Support is requested for a Keystone Symposia meeting entitled Novel Therapeutic Approaches to Tuberculosis, organized by Christopher M. Sassetti and Thomas G. Evans. The meeting will be held in Keystone, Colorado from March 30 - April 4, 2014. Despite more than a century of research, tuberculosis kills millions every year. The reasons we are unable to control this disease are well documented: the lack of an effective vaccine, inefficient chemotherapy, and an inability to predict who is at risk of disease. Traditionl approaches to antibacterial and vaccine development have produced only incremental improvements in TB therapy, and have had little effect on transmission in the developing world. This meeting will explore novel strategies to treat this disease, either through direct antimicrobil interventions or the manipulation of host immunity. Plenary sessions will explore three topical areas: 1) The mechanisms underlying the inflammatory response to M. tuberculosis, and novel strategies to ameliorate disease through the manipulation of this response;2) New approaches to accelerate TB chemotherapy, concentrating on genetic/chemical synergies, specific targeting of persistent bacterial populations, and host-directed antimicrobial therapies;and 3) Immunotherapy for both latent and active disease, with an emphasis on cytokine modulation and therapeutic vaccines. This symposium will assemble a diverse group of scientists specializing in immunology, bacteriology, cell biology, and therapeutic development. To ensure that insights from basic science are discussed in the context of practical therapeutic solutions, attendees will be drawn from both academic and industrial institutions. A particular emphasis will be placed on lessons gleaned from other systems, such as cancer, acute inflammation, and viral infections, which could be applied to tuberculosis. This diversity of background and approach will encourage the development of truly novel approaches to treat this devastating disease.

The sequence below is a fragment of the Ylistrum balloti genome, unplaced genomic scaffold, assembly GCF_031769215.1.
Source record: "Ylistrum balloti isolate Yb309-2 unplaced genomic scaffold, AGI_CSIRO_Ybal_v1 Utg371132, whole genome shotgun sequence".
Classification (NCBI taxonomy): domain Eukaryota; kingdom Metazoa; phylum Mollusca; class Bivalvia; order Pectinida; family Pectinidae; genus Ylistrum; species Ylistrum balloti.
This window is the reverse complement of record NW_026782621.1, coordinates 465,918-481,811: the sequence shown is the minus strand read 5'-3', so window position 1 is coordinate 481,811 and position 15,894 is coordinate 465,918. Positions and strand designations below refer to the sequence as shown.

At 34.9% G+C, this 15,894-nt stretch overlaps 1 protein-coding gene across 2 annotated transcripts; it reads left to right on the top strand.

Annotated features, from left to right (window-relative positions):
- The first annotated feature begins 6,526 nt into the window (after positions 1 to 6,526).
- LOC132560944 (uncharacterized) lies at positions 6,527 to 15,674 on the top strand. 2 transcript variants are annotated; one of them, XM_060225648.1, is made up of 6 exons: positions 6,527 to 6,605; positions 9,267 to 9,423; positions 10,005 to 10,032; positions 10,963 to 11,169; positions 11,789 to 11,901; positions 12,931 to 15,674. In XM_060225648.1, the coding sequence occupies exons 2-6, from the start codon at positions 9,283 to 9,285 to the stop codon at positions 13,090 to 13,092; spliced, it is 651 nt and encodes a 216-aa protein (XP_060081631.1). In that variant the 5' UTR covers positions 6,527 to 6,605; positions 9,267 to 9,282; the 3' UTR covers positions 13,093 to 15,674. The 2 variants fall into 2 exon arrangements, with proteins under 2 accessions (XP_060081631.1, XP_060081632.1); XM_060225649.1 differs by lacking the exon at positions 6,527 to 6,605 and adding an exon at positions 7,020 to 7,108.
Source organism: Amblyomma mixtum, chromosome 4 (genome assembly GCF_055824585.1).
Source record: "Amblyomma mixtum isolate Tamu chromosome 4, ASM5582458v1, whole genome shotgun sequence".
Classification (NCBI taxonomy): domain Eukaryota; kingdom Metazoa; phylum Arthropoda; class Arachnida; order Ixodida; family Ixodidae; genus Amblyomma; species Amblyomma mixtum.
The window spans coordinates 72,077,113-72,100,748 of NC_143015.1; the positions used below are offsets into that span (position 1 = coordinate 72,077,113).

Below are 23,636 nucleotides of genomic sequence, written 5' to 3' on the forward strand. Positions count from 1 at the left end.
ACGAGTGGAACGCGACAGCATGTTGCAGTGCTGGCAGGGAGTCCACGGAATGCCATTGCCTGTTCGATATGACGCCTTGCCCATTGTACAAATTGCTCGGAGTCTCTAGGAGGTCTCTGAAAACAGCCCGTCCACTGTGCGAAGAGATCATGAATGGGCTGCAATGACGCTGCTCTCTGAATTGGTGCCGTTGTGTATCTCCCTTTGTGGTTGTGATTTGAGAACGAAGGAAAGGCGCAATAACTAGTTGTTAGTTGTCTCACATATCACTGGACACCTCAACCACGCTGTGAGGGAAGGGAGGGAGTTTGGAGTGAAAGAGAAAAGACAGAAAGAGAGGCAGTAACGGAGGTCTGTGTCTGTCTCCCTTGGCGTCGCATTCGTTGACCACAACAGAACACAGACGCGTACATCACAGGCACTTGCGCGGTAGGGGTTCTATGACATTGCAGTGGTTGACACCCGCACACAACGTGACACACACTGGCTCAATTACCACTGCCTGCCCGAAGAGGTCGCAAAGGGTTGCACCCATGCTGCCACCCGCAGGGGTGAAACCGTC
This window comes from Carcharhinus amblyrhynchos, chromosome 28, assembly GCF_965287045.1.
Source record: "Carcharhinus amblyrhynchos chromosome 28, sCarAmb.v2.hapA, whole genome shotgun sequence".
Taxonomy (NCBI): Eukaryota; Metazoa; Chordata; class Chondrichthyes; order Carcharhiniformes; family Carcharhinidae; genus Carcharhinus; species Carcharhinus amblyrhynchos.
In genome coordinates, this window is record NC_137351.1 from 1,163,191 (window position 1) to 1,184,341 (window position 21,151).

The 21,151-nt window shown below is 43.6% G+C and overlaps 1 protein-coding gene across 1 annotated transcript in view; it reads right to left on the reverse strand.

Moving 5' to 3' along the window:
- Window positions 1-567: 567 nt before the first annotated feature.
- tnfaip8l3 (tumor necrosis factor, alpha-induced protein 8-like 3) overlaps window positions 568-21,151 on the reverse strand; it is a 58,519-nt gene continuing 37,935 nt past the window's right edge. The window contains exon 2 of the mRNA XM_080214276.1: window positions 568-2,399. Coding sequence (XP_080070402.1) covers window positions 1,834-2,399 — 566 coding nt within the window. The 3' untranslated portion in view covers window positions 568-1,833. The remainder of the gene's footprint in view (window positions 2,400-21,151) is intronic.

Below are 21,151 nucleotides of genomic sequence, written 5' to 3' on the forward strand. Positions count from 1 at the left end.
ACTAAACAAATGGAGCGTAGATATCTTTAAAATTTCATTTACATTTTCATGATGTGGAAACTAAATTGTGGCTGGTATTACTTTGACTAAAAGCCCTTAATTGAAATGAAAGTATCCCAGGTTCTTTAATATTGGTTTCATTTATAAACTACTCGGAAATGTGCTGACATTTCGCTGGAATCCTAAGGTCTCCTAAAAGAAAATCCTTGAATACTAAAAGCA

Tuberculosis (TB) remains one of the leading causes of death worldwide. Despite decades of intensive basic research and a recent surge in drug development efforts, the TB therapeutic pipeline lags behind other diseases, such as HIV and malaria. The Keystone symposia meeting on Novel Therapeutic Approaches to Tuberculosis will draw together an interdisciplinary group that is focused on creative new approaches to eradicate this persistent infection. A distinct focus of this symposium will be on the repurposing of existing non-tuberculosis drugs and/or drug regimens that could have an immediate impact on TB treatment.